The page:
(Holds are generally used when a player wants a card from the market, but can't afford it on their turn. The hope is that, by their next turn, they will have enough credits to buy it.)


That sounds potentially interesting, but could jam up significant parts of the market unless it's very broad (which the 4-5 figure you mentioned earlier isn't) or such effects are very rare. If it's something that multiple people could be doing in a turn round the table, that could make half the market unavailable, which would suck.

I should have clarified, when a hold card is used, a player takes a card from the market and places it on the hold card, then the card is replaced with a new card from the main deck. So every player will still have the normal number of options each turn, but on the players next turn, they will have the additional option of the hold card.

Quote:
Quote:
Blueprints: Which need to be completed using parts, and give a player both a victory point value and an ongoing, permanent, ability once completed. (Blueprints are not kept in a players deck. If purchased, they go in front of a player, OR perhaps players do not purchase blueprints and, from, say, 4 available blueprints that all players can see, any player can complete a blueprint at any time.)


Okay, so they go directly into your tableau. I can dig it.

Quote:
Parts: Which are used to build/complete blueprints.


Are they different kinds of parts, or just Parts?


Different kinds of parts (Engine, Circuit Board, stuff like that. There wouldn't be a ton of variety, because they wouldn't come up often enough for it to be realistic to collect enough to complete blueprints, but enough that the blueprints could vary in what parts you need to complete them. Mostly it would be different numbers of each part, though, I think.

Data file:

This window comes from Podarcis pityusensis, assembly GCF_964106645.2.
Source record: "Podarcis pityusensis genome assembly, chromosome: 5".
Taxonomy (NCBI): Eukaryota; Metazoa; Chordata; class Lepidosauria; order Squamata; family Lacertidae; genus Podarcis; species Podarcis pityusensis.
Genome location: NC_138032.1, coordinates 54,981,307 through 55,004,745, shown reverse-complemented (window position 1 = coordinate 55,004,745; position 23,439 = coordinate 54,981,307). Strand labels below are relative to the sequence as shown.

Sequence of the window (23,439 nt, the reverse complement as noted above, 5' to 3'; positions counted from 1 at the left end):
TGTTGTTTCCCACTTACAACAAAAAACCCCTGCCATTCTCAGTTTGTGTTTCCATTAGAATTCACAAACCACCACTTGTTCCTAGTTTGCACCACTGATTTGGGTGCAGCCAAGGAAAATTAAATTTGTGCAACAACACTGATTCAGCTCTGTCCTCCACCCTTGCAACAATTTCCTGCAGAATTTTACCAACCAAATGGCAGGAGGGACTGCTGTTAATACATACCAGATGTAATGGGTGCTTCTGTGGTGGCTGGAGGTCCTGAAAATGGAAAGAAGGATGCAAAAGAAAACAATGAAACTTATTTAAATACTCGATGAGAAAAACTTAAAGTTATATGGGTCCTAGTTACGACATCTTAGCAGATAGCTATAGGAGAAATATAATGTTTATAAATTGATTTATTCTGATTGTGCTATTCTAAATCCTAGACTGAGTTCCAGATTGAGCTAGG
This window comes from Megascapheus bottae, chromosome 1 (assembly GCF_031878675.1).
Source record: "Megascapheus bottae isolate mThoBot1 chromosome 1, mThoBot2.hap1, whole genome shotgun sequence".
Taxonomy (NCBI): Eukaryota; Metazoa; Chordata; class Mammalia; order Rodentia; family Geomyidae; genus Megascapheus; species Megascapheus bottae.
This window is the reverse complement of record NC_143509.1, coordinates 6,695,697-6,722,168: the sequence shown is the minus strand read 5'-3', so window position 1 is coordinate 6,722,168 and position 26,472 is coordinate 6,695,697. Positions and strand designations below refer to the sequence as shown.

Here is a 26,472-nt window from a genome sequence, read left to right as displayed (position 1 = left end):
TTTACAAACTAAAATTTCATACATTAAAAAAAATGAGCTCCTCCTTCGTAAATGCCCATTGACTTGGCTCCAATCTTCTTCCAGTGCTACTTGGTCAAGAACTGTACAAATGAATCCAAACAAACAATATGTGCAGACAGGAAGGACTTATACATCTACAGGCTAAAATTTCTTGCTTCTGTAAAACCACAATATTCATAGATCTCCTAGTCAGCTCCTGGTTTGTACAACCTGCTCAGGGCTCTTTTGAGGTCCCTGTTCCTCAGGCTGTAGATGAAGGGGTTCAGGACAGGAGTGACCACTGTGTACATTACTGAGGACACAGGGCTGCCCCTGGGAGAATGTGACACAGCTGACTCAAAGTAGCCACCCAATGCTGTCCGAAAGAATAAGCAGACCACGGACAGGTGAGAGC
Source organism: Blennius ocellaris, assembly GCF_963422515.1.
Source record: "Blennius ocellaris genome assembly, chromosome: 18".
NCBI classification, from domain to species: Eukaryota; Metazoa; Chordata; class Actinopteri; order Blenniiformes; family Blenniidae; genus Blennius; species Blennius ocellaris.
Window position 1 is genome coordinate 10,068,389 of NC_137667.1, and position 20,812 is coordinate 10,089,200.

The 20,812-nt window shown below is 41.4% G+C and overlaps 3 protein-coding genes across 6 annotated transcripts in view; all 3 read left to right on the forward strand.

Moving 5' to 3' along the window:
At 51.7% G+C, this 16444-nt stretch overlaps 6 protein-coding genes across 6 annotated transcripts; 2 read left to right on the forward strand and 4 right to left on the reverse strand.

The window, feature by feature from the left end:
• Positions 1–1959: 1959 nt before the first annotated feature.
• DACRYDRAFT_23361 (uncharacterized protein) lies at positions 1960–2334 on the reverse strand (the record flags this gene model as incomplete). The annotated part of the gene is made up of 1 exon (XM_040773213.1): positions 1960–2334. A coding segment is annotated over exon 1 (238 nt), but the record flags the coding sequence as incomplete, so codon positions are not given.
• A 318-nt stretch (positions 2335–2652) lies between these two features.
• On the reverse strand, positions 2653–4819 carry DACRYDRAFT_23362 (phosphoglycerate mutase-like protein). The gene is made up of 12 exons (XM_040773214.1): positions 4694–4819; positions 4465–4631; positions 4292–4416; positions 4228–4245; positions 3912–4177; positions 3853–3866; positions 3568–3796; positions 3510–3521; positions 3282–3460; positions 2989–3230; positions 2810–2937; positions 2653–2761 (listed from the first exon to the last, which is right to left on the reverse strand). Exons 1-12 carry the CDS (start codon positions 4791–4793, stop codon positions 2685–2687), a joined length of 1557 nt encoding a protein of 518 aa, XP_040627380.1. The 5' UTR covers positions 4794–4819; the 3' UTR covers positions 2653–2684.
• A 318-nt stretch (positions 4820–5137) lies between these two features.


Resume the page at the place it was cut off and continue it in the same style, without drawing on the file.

Quote:
Quote:
Players start with 5 Credits, 3 Resets, and 2 Holds.


Yeah, that's an awful lot of market manipulation which could be a big pain.

You think so? Hmm, maybe I'll change it to 1 Reset, 1 Hold, and 3 of something else. Maybe 1 of each machine part (assuming there would be 3).
 
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You could have one of the basic kinds of card be one that lets you scrap another card. That puts a strong limit on your ability to deckthin rapidly and adds some diversity to your starting deck. It's a houserule I've been hoping to try out with DC (which uses a 7/3 split like Dominion, but the Estate equivalents aren't even worth victory points, so they're nothing but a useless speed bump).
 
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Jlerpy wrote:
You could have one of the basic kinds of card be one that lets you scrap another card. That puts a strong limit on your ability to deckthin rapidly and adds some diversity to your starting deck. It's a houserule I've been hoping to try out with DC (which uses a 7/3 split like Dominion, but the Estate equivalents aren't even worth victory points, so they're nothing but a useless speed bump).